Feeding Habits of Koi Carp in the Wild
In an article on koi fish populations that have become naturalized in New Zealand’s waters, the author compares them to vacuum cleaners, with bottom-feeding habits that make them “sound like hydrophones”. These opportunistic fish have the amazing ability to sift through the benthic zone. They tend to suck up bottom substrates and then orally expel unpalatable materials. Koi carp are thus comparable to filter feeders as well, but this isn’t their only means of obtaining food.
Koi are usually able to explore all water levels in pond-like environments. They can take food on the water’s surface and in the water column. They can easily swim down to depths of 20 feet (6 m) or more in search of food. In addition, staying close to the bottom of natural water features helps protect them from potential predators.
Like other fish species that prefer mildly cool temperatures, where koi carp feed is also associated with seasonal changes. In summer, they may retreat to cooler areas where the temperature ranges from 18 – 23˚C (64 – 73˚F). They can easily tolerate lower temperatures, though these compromise their metabolic rates.
Ecological Impact of Koi Carp
Koi carp have the tendency to disturb bottom sediments while feeding. An actively feeding population can significantly increase water turbidity, thereby creating poor aquatic conditions that can affect the health of native species. As sediments get lifted, they can release noxious gases, resuspend fish waste, block out light, and become trapped in the gills of other animals. Their feeding behavior can also uproot many submerged plants and erode water banks, leading to the destruction of vital microhabitats.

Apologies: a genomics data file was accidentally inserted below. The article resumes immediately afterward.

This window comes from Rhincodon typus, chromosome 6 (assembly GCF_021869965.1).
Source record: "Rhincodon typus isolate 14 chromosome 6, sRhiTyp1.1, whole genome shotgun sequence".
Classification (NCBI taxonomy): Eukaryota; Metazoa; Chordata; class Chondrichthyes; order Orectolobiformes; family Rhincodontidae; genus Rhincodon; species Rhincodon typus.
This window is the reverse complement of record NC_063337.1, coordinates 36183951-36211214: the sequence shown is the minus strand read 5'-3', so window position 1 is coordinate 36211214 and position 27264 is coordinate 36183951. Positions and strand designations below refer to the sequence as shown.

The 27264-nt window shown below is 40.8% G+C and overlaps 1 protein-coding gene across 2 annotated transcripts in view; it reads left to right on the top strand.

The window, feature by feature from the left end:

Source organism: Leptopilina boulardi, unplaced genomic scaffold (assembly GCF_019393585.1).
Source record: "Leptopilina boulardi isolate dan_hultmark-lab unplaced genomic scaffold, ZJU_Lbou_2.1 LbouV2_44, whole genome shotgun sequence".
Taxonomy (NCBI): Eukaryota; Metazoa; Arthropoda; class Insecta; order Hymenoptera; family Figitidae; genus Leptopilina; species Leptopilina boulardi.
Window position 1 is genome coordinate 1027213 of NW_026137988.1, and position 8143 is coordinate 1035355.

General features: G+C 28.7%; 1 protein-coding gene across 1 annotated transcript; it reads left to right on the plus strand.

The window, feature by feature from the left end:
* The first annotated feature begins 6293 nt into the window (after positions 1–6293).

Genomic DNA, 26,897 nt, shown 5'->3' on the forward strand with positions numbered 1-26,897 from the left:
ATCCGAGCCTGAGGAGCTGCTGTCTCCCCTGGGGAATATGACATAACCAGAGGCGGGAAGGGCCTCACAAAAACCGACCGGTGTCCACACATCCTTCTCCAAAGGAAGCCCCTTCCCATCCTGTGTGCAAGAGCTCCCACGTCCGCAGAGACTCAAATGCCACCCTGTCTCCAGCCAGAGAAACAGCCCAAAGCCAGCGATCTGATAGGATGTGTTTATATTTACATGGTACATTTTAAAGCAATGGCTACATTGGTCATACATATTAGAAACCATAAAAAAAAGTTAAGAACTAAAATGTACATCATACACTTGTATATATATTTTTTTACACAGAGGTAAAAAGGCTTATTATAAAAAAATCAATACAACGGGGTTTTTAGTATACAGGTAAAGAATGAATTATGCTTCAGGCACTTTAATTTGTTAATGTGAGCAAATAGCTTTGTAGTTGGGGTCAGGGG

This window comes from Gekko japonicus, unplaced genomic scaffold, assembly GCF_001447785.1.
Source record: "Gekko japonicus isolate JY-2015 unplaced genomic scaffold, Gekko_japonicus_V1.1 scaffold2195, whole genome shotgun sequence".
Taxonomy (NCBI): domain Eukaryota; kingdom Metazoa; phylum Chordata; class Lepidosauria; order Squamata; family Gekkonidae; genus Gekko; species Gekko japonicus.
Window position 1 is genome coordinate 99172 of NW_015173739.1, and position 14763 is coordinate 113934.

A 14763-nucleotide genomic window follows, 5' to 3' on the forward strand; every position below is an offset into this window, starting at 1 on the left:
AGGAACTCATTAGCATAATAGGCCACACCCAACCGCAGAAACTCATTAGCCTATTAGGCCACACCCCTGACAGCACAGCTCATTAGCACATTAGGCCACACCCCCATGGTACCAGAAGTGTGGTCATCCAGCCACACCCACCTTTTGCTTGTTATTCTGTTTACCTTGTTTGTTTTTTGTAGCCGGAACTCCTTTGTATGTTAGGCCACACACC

As koi are able to feed on so many aquatic food types, their presence may dramatically alter the environment, creating an imbalance in the natural food web. In most areas where large amounts of koi have deliberately or accidentally been introduced into natural water systems, they become pest species. In just a short amount of time, their ecological footprint mimics that of other invasive fish.
How Often Do Wild Koi Eat?
In captivity, koi are usually trained to take food at specific times of the day. As they will likely rely on fish food, they’ll quickly rise to the surface to take just enough pellets to meet their metabolic requirements. There is no such thing as a scheduled feeding session in the wild, so feral koi may feed throughout the day. They do feed at night as well, especially if nocturnal insects or macroinvertebrates are in season.
Outside of their resting hours, which would take place whenever they feel sheltered and satiated in the wild, they feed whenever the opportunity arises. In especially productive lakes and ponds, koi can feed pretty much all day. They aren’t able to eat in large quantities, however, as their guts are only able to digest a little bit of food at a time. They benefit from a higher feeding frequency and smaller servings.
Temperature and Age-Dependent Metabolism
Koi carp have metabolic demands that are altered by seasonal trends in temperature. Their nutritional needs also change over time as young koi have a higher capacity to assimilate protein-rich food types. During the warmer seasons, you can expect wild koi to have increased feeding rates. This dips down in fall and winter, during which poikilothermic fish eat sparsely.
Wild koi may have an advantage over captive koi in that they are able to maneuver through larger bodies of water in search of areas with more agreeable conditions. This means that, even as captive koi are no longer able to take up food in outdoor, ornamental ponds, their wild counterparts may still manage to metabolize food if they find warmer pockets of water.
In the wild, older koi can thrive on diets with a lower ratio of proteins. This applies to most aquaculturally-grown species. They may opt for more fiber and carbohydrate-rich food sources. In contrast, younger, rapidly growing fish can be expected to take up higher amounts of meaty prey if their environment allows it.